Kant is testing his 'Copernican Hypothesis'
He suggests that we will test the hypothesis that in some respect the objects of cognition must conform to our
mode of cognition a priori.
Because it cannot be proven empirically with respect to particular matters of fact, he must test it against the whole
range of possible experience.
In the theoretical philosophy, by experience Kant means empirical knowledge.
HE IS ASKING: HOW IS EMPIRICAL KNOWLEDGE POSSIBLE?
Empirical knowledge is possible only because our very mode of cognition involves universal and
necessary structures—that we structure experience a priori, and its that structuring that makes
empirical knowledge at all possible.
The next issue for Kant will be the issue of moral experience. What are the a priori conditions for moral
experience, making a distinction between what we want to do and what we ought to do.
On both accounts, Kant believes as indisputable that we have such experience ie empirical knowledge and moral
Hume raises the question of the validity of the principle of causality. Kant must show that Hume is wrong, but
Kant is indebted to Hume 'awakening him from his dogmatic slumber.' But kant believes indisputably that we have
empirical knowledge, it is a fact of our experience, and without it we could not navigate the world. In fact, the
problems of calculating ends and trying to navigate our knowledge of causes to get what we want would never have
arised for us if we had no empirical knowledge. The skeptical approach is to say we have no empirical knowledge
whatsoever. That is not Kant's position. We already know something in the way in which we encounter the world
qua objective world.
A lot of philosophers say that the problem with Kant is not his assumption that we have some kind of pragmatic
knowledge, it is that he thinks of the subject that has this knowledge as too much a logical subject for whom the
world is a panorama we look at and make our way through rationally. He needs to see that we look at the world as
embodied agents who engage that world physically and not just mentally/optically. If Kant did take embodiment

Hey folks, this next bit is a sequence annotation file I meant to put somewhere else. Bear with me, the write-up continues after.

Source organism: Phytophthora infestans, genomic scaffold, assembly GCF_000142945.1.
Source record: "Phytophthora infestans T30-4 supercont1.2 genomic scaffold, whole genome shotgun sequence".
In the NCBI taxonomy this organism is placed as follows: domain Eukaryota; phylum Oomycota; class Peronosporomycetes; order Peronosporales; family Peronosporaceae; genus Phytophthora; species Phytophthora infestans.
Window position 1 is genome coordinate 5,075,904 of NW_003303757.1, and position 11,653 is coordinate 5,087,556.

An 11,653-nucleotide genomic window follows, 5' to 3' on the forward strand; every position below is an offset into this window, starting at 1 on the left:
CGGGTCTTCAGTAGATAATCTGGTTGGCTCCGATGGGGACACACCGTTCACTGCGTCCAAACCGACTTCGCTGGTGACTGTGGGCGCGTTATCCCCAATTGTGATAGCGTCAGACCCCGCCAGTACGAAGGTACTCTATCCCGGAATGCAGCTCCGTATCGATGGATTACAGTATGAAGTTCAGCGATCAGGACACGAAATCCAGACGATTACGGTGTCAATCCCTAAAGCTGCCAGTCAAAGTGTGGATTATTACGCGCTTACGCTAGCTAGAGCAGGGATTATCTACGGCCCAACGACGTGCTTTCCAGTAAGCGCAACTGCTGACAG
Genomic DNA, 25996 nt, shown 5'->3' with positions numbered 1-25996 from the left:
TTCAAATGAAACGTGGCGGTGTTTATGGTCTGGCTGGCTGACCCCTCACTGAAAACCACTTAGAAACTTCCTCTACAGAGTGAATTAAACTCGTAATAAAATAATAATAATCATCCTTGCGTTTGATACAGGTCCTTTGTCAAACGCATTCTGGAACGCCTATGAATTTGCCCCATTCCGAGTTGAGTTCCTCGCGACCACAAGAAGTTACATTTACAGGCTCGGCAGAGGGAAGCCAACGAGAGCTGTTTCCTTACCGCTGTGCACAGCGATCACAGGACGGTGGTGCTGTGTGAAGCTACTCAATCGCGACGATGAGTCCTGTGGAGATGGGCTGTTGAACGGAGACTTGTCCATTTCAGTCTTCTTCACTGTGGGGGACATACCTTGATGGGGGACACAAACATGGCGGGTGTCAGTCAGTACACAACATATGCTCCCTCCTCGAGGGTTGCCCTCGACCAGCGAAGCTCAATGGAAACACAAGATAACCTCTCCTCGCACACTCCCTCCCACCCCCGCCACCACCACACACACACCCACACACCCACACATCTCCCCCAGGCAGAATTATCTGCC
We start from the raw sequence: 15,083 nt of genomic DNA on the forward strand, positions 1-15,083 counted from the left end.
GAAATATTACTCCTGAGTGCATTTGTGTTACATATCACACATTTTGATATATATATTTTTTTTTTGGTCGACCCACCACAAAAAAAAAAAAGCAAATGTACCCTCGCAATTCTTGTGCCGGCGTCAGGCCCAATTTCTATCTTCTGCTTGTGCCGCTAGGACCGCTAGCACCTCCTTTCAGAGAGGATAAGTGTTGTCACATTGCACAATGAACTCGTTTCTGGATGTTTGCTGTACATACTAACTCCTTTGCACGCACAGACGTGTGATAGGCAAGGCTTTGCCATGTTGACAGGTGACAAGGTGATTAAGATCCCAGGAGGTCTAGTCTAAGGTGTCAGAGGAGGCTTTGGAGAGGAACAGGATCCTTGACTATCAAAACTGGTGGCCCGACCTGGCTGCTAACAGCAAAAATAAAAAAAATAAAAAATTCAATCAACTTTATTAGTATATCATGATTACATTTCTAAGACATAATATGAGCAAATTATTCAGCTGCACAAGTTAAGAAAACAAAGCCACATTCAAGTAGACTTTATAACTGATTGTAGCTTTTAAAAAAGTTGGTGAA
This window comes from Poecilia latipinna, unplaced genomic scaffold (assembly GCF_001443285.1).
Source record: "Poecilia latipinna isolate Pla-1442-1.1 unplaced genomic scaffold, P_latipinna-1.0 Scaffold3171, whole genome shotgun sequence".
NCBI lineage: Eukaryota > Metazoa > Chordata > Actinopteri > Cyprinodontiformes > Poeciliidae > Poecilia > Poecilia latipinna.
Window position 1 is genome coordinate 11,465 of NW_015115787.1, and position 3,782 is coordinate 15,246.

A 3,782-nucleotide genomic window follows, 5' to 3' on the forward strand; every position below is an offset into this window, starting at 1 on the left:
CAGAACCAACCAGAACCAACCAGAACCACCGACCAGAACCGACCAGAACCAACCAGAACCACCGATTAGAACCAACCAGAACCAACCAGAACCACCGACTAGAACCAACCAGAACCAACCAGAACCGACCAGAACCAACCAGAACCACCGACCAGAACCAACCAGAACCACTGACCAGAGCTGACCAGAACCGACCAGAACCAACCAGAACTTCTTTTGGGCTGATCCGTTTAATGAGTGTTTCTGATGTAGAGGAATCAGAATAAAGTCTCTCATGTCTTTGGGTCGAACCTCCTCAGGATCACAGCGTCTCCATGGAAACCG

seriously, that would put his argument in question! How so? Because he wants to argue that there are universal and
necessary conditions on the side of the knowing subject that makes our experience possible in the ﬁrst place. Once
you introduce embodiment, it becomes more speciﬁc—not ﬁnite rational beings in general, but human beings in
particular! It raises questions like 'is the condition of the possibility of engaging in the objective world actually
rooted in the fact that we have imposable thumbs...?'
Kant hesitates sometimes upon this precipice. ie in critique of pure reason he says this account may not hold for all
ﬁnite rational beings but it does at least for human beings.
These critiques of Kant don't rea▯y jeopardize Kant's hypothesis entirely though.
THE TRANSCENDENTAL AESTHETIC
The content we need in order to begin to know comes from sensation of things outside us.
By transcendental Kant means not knowledge of objects but of our mode of cognition of objects in so far as that is
possible prior/independent to/of experience.
Is there something that belongs to our mode of cognition that makes it possible for us to experience objects?
Aesthetic: aisthesis means sensation in greek. the opposite of aesthetic in the phrase thranscendental aesthetic is
anaesthetic - no sensation whatsoever. kant divides the world into theoretical knowledge, moral knowledge, and
aesthetic knowledge, but aesthetic here means the context of art/beauty. but kant usually uses aesthetic in the
original sense of having to do with sensation, not art.